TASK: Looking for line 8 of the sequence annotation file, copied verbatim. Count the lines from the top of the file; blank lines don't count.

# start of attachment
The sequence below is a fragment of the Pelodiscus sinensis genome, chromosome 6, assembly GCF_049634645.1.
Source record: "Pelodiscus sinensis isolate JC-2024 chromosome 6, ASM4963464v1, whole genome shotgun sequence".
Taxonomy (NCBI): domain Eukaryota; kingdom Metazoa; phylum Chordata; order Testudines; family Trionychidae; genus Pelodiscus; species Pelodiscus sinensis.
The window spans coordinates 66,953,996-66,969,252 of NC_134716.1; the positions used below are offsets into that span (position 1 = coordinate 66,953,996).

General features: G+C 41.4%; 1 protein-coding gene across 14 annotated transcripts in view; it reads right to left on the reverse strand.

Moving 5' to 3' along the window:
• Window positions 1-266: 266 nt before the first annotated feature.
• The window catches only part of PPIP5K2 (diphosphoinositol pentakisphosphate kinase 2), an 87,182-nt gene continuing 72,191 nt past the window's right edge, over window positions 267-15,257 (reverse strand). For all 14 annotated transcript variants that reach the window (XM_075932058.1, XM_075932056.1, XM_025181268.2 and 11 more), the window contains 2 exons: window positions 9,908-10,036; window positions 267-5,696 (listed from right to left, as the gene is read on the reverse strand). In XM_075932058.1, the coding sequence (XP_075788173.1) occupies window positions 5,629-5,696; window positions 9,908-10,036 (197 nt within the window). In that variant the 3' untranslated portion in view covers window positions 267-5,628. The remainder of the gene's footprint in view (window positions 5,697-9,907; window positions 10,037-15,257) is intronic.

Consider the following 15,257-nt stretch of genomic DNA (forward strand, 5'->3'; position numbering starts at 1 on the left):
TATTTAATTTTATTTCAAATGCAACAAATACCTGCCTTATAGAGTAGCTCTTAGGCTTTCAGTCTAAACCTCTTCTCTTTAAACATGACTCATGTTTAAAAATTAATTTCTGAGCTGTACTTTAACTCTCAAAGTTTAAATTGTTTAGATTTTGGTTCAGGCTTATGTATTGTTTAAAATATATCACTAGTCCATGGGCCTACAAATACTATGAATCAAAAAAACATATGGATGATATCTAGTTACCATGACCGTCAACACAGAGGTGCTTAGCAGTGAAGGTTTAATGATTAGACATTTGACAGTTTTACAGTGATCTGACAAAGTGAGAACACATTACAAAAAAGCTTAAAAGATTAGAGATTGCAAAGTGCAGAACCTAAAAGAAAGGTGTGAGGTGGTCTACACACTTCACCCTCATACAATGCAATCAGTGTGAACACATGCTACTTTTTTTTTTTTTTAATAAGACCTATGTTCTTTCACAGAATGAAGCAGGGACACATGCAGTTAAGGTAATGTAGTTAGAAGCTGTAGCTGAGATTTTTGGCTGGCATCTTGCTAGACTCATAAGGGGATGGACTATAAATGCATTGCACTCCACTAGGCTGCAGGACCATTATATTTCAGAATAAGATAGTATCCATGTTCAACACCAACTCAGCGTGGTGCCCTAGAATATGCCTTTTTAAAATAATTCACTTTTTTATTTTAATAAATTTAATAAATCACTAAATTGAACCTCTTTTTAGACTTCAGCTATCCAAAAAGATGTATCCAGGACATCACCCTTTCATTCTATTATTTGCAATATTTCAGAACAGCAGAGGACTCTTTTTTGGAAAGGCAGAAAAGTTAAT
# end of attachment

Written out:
• The window catches only part of PPIP5K2 (diphosphoinositol pentakisphosphate kinase 2), an 87,182-nt gene continuing 72,191 nt past the window's right edge, over window positions 267-15,257 (reverse strand). For all 14 annotated transcript variants that reach the window (XM_075932058.1, XM_075932056.1, XM_025181268.2 and 11 more), the window contains 2 exons: window positions 9,908-10,036; window positions 267-5,696 (listed from right to left, as the gene is read on the reverse strand). In XM_075932058.1, the coding sequence (XP_075788173.1) occupies window positions 5,629-5,696; window positions 9,908-10,036 (197 nt within the window). In that variant the 3' untranslated portion in view covers window positions 267-5,628. The remainder of the gene's footprint in view (window positions 5,697-9,907; window positions 10,037-15,257) is intronic.